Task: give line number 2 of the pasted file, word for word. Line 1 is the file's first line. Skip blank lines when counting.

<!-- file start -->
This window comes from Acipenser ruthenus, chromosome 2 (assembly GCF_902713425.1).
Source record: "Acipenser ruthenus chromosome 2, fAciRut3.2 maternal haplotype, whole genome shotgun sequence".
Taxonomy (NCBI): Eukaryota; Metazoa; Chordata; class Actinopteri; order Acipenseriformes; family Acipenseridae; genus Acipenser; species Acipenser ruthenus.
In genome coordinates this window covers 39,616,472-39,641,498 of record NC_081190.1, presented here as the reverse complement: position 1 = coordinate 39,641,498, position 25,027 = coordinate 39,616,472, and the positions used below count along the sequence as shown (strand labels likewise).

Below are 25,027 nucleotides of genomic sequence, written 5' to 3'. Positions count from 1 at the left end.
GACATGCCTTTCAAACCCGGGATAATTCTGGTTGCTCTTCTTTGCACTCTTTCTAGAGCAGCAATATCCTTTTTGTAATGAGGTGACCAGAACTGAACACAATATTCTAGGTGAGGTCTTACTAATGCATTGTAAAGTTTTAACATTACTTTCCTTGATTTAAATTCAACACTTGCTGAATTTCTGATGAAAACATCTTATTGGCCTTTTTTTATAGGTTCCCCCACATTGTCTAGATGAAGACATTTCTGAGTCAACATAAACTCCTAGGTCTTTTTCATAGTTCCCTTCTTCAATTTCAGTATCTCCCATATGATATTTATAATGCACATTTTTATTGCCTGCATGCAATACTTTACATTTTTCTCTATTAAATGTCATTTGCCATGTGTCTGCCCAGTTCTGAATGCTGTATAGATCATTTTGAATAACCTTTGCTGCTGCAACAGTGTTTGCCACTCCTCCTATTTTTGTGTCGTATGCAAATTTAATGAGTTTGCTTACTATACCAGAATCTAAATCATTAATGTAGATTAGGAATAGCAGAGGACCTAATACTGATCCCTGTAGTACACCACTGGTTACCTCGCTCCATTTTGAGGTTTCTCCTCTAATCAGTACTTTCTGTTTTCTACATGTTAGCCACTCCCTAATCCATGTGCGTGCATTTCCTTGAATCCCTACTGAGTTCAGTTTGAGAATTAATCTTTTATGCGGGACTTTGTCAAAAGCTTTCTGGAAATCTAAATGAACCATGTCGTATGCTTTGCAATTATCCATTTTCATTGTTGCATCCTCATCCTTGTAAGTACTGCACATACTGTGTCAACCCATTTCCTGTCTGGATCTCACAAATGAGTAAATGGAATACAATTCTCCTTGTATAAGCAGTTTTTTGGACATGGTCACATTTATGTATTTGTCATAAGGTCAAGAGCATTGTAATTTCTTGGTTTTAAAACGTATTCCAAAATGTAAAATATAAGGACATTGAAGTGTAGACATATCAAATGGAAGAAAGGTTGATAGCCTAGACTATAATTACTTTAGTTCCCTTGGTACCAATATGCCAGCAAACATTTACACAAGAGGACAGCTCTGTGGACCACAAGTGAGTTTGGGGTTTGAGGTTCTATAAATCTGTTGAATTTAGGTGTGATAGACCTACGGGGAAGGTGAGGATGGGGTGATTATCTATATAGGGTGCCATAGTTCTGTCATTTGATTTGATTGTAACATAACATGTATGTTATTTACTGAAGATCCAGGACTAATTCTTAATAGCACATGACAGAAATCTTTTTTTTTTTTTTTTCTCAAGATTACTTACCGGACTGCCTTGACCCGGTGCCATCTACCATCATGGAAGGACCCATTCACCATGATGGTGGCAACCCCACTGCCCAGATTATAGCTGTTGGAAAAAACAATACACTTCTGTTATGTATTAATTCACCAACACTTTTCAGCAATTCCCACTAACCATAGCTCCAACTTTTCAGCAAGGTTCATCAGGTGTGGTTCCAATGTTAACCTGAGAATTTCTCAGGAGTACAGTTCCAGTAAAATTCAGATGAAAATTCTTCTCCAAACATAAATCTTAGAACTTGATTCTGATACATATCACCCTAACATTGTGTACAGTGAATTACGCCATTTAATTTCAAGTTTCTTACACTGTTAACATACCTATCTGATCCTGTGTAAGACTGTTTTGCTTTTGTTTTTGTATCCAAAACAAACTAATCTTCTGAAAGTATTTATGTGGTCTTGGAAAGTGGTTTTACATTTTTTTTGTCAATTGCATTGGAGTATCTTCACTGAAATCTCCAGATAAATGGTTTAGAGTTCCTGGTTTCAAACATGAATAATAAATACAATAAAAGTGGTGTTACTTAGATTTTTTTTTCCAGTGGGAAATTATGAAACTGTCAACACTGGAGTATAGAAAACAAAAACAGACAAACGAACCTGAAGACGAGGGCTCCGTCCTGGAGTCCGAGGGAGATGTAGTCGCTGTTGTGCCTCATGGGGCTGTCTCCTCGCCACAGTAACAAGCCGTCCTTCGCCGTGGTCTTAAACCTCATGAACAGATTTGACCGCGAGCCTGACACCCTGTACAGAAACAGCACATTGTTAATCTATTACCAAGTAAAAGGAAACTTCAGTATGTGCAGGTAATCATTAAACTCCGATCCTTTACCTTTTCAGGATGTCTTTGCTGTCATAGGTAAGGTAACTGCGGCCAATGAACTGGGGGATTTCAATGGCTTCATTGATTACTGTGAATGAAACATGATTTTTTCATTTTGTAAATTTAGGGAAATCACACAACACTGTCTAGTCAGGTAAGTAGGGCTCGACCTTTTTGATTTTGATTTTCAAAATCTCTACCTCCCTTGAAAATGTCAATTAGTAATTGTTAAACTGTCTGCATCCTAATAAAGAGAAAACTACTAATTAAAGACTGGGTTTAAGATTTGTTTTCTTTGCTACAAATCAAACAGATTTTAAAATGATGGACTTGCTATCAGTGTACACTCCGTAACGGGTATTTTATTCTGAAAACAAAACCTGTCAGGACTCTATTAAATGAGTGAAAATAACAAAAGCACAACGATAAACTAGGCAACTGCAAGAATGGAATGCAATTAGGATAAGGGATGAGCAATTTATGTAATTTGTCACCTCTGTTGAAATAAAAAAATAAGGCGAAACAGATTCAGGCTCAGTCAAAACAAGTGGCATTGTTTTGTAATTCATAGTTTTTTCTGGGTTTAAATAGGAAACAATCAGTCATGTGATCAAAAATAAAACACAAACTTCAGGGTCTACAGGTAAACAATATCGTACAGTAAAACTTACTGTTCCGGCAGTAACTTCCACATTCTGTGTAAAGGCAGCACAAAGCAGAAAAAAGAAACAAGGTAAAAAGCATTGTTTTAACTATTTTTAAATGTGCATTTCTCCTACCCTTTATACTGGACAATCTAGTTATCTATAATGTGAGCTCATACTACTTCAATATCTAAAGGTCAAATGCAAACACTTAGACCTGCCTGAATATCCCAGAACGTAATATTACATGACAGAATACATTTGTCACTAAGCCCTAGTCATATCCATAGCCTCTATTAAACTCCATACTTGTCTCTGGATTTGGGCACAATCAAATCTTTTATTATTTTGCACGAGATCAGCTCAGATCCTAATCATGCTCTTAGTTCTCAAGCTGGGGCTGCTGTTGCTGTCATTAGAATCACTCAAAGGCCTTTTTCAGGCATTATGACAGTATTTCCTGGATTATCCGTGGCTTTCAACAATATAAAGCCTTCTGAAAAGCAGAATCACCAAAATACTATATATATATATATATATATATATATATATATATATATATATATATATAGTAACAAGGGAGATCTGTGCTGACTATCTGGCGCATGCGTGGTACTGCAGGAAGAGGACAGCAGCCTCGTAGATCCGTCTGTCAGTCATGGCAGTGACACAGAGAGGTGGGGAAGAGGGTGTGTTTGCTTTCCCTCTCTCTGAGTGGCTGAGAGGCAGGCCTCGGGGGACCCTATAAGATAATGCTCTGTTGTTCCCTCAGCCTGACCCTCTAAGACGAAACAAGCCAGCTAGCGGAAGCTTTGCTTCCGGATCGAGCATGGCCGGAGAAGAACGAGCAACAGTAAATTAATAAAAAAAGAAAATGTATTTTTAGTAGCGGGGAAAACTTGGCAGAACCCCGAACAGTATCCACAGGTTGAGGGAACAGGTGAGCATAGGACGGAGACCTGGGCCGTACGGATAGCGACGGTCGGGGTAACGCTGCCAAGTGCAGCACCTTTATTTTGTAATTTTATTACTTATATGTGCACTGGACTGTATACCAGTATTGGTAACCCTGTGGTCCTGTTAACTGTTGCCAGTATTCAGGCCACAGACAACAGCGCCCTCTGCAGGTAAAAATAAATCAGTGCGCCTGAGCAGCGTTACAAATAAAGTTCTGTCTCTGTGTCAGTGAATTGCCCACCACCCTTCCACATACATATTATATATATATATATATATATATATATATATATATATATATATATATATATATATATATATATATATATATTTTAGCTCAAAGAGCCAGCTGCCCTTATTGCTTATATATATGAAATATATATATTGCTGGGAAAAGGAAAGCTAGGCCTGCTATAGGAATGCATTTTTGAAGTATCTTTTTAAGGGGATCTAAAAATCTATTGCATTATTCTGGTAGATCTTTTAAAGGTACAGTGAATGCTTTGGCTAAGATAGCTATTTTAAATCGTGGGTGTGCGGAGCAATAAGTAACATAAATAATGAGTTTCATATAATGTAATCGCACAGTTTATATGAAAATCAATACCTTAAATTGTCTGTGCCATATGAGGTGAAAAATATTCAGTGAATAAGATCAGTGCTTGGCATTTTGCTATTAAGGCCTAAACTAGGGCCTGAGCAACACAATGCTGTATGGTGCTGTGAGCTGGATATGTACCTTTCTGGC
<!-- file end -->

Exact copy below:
Source record: "Acipenser ruthenus chromosome 2, fAciRut3.2 maternal haplotype, whole genome shotgun sequence".